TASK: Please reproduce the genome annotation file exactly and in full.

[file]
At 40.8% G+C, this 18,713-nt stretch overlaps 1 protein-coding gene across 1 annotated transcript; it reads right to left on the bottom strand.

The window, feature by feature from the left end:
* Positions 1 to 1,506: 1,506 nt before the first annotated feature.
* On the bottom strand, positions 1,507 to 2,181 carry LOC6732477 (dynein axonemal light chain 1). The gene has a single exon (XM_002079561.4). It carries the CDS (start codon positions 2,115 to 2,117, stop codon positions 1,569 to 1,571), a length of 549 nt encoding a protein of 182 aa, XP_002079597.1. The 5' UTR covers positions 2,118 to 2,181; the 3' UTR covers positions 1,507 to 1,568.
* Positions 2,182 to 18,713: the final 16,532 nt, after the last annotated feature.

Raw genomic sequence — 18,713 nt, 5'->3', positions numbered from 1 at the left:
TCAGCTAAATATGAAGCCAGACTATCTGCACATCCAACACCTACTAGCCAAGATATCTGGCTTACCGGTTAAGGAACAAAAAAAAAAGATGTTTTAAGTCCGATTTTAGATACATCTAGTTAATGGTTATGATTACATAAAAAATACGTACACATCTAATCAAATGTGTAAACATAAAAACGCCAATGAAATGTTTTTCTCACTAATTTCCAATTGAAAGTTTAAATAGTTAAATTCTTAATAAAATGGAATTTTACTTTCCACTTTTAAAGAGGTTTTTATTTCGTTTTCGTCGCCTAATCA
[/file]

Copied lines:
At 40.8% G+C, this 18,713-nt stretch overlaps 1 protein-coding gene across 1 annotated transcript; it reads right to left on the bottom strand.

The window, feature by feature from the left end:
* Positions 1 to 1,506: 1,506 nt before the first annotated feature.
* On the bottom strand, positions 1,507 to 2,181 carry LOC6732477 (dynein axonemal light chain 1). The gene has a single exon (XM_002079561.4). It carries the CDS (start codon positions 2,115 to 2,117, stop codon positions 1,569 to 1,571), a length of 549 nt encoding a protein of 182 aa, XP_002079597.1. The 5' UTR covers positions 2,118 to 2,181; the 3' UTR covers positions 1,507 to 1,568.
* Positions 2,182 to 18,713: the final 16,532 nt, after the last annotated feature.

Raw genomic sequence — 18,713 nt, 5'->3', positions numbered from 1 at the left:
TCAGCTAAATATGAAGCCAGACTATCTGCACATCCAACACCTACTAGCCAAGATATCTGGCTTACCGGTTAAGGAACAAAAAAAAAAGATGTTTTAAGTCCGATTTTAGATACATCTAGTTAATGGTTATGATTACATAAAAAATACGTACACATCTAATCAAATGTGTAAACATAAAAACGCCAATGAAATGTTTTTCTCACTAATTTCCAATTGAAAGTTTAAATAGTTAAATTCTTAATAAAATGGAATTTTACTTTCCACTTTTAAAGAGGTTTTTATTTCGTTTTCGTCGCCTAATCA